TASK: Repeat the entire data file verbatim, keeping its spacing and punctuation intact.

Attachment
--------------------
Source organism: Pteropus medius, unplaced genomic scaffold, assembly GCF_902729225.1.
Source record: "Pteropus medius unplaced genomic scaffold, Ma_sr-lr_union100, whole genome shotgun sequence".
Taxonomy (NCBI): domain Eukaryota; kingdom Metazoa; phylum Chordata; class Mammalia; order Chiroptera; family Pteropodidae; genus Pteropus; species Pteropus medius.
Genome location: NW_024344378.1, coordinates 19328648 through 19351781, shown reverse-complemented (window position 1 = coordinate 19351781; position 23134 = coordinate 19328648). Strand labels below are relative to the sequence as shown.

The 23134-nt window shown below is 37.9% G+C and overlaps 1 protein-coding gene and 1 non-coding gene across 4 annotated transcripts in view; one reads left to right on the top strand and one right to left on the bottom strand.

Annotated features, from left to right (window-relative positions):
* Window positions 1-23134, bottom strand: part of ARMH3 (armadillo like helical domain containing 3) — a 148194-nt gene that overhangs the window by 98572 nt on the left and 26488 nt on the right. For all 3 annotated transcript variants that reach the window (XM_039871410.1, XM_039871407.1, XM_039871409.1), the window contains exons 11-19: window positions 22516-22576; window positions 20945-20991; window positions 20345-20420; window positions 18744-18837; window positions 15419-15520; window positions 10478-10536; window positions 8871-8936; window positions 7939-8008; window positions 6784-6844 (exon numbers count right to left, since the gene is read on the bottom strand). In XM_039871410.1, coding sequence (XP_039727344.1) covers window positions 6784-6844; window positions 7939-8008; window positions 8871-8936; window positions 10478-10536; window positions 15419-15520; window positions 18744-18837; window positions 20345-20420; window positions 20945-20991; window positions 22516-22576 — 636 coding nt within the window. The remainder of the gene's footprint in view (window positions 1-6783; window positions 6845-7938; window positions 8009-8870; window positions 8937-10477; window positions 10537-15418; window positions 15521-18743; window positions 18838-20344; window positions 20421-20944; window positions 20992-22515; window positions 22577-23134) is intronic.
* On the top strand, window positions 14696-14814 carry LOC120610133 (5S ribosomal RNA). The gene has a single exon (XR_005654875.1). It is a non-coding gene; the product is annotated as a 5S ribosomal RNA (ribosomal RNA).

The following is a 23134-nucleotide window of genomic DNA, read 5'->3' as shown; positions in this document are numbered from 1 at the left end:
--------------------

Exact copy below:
Source organism: Pteropus medius, unplaced genomic scaffold, assembly GCF_902729225.1.
Source record: "Pteropus medius unplaced genomic scaffold, Ma_sr-lr_union100, whole genome shotgun sequence".
Taxonomy (NCBI): domain Eukaryota; kingdom Metazoa; phylum Chordata; class Mammalia; order Chiroptera; family Pteropodidae; genus Pteropus; species Pteropus medius.
Genome location: NW_024344378.1, coordinates 19328648 through 19351781, shown reverse-complemented (window position 1 = coordinate 19351781; position 23134 = coordinate 19328648). Strand labels below are relative to the sequence as shown.

The 23134-nt window shown below is 37.9% G+C and overlaps 1 protein-coding gene and 1 non-coding gene across 4 annotated transcripts in view; one reads left to right on the top strand and one right to left on the bottom strand.

Annotated features, from left to right (window-relative positions):
* Window positions 1-23134, bottom strand: part of ARMH3 (armadillo like helical domain containing 3) — a 148194-nt gene that overhangs the window by 98572 nt on the left and 26488 nt on the right. For all 3 annotated transcript variants that reach the window (XM_039871410.1, XM_039871407.1, XM_039871409.1), the window contains exons 11-19: window positions 22516-22576; window positions 20945-20991; window positions 20345-20420; window positions 18744-18837; window positions 15419-15520; window positions 10478-10536; window positions 8871-8936; window positions 7939-8008; window positions 6784-6844 (exon numbers count right to left, since the gene is read on the bottom strand). In XM_039871410.1, coding sequence (XP_039727344.1) covers window positions 6784-6844; window positions 7939-8008; window positions 8871-8936; window positions 10478-10536; window positions 15419-15520; window positions 18744-18837; window positions 20345-20420; window positions 20945-20991; window positions 22516-22576 — 636 coding nt within the window. The remainder of the gene's footprint in view (window positions 1-6783; window positions 6845-7938; window positions 8009-8870; window positions 8937-10477; window positions 10537-15418; window positions 15521-18743; window positions 18838-20344; window positions 20421-20944; window positions 20992-22515; window positions 22577-23134) is intronic.
* On the top strand, window positions 14696-14814 carry LOC120610133 (5S ribosomal RNA). The gene has a single exon (XR_005654875.1). It is a non-coding gene; the product is annotated as a 5S ribosomal RNA (ribosomal RNA).

The following is a 23134-nucleotide window of genomic DNA, read 5'->3' as shown; positions in this document are numbered from 1 at the left end: